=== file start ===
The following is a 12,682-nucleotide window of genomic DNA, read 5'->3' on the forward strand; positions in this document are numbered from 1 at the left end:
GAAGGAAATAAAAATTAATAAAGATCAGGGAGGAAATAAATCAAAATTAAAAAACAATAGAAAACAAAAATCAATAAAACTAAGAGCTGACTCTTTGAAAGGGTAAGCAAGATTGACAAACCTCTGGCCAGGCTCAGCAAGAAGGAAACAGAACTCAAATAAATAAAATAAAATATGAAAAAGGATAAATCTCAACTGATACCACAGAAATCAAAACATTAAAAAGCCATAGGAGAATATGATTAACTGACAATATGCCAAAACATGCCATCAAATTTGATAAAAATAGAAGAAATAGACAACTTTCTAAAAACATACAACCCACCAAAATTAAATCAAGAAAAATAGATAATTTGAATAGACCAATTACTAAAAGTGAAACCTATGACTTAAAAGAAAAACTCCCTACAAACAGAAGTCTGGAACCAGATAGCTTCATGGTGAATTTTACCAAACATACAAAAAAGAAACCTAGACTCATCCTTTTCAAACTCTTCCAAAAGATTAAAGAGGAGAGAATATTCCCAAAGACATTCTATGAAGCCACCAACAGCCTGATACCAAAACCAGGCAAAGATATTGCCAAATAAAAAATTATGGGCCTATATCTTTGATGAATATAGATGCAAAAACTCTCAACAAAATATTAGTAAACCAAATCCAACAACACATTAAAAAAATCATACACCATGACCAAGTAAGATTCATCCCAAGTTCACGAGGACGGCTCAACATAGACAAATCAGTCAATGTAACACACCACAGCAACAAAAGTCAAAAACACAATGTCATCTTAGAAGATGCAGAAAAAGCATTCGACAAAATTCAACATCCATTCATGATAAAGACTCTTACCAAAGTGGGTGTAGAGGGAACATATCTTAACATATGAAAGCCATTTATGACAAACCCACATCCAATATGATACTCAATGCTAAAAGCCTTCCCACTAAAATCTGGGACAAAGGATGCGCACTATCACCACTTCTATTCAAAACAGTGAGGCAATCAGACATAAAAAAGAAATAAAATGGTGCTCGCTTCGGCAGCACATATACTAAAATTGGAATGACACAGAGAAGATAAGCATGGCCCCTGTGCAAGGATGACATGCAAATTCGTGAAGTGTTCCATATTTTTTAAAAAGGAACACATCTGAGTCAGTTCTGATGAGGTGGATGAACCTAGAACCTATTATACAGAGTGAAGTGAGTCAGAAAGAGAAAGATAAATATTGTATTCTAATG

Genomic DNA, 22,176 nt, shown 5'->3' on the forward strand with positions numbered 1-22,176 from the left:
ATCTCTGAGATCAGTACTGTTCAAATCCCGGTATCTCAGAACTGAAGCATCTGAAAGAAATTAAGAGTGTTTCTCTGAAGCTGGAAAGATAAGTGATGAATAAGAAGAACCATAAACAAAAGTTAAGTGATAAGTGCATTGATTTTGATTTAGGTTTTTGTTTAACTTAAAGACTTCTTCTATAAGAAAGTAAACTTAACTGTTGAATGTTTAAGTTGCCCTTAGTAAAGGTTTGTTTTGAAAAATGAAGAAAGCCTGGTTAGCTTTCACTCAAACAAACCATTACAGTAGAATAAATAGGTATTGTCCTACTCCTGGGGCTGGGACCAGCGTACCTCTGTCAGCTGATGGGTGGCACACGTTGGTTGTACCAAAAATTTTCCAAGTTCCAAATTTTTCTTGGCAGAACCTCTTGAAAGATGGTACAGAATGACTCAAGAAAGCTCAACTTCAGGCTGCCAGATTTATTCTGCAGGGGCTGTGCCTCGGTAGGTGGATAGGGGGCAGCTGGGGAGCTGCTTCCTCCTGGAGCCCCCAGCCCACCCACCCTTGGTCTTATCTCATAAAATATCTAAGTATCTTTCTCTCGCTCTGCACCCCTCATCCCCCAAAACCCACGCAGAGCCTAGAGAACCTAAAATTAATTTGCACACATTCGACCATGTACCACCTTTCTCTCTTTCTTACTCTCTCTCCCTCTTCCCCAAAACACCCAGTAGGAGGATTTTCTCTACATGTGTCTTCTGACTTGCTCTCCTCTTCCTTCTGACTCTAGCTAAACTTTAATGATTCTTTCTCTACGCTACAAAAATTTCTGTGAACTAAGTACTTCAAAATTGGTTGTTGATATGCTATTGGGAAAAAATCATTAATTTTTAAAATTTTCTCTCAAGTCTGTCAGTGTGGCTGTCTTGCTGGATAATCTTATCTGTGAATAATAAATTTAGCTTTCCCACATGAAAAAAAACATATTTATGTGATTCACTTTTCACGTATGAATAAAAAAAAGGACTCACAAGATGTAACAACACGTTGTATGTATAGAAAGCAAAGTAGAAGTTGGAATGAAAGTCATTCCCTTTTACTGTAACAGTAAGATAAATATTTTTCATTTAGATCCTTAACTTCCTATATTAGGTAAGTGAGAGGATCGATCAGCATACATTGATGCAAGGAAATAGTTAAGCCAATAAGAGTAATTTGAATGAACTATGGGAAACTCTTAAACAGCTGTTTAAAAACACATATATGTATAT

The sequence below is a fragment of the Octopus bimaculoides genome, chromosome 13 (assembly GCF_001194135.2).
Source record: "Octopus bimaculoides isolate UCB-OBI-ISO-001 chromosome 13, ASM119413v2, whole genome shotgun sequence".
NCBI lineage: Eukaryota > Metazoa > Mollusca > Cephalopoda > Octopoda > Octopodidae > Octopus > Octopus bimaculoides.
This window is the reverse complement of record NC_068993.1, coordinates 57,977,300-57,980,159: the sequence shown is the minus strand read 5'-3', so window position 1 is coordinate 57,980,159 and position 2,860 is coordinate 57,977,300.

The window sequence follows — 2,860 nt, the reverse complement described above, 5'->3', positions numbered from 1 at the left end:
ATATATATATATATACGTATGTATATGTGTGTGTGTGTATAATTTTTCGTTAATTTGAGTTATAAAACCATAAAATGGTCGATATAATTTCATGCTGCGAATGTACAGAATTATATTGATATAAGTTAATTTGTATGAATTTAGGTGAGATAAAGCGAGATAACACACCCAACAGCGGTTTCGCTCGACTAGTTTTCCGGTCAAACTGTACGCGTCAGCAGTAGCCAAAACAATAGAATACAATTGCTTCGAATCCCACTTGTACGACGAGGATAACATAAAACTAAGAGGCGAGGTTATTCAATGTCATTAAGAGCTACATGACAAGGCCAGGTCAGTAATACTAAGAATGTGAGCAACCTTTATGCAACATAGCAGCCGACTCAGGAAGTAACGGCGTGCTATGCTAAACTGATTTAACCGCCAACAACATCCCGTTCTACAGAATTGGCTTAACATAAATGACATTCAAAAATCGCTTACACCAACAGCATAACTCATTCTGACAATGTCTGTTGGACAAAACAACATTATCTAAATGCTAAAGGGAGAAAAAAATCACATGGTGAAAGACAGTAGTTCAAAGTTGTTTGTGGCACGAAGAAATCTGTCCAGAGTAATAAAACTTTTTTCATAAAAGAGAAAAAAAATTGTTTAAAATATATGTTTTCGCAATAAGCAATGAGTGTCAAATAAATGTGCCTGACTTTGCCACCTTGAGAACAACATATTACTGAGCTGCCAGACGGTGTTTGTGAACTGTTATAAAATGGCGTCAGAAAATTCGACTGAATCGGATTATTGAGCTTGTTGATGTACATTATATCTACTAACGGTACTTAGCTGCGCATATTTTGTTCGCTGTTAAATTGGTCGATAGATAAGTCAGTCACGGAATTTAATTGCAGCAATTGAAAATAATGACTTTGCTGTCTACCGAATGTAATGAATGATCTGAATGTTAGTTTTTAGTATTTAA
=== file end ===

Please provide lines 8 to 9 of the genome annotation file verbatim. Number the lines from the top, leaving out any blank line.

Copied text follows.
This window is the reverse complement of record NC_068993.1, coordinates 57,977,300-57,980,159: the sequence shown is the minus strand read 5'-3', so window position 1 is coordinate 57,980,159 and position 2,860 is coordinate 57,977,300.

The window sequence follows — 2,860 nt, the reverse complement described above, 5'->3', positions numbered from 1 at the left end: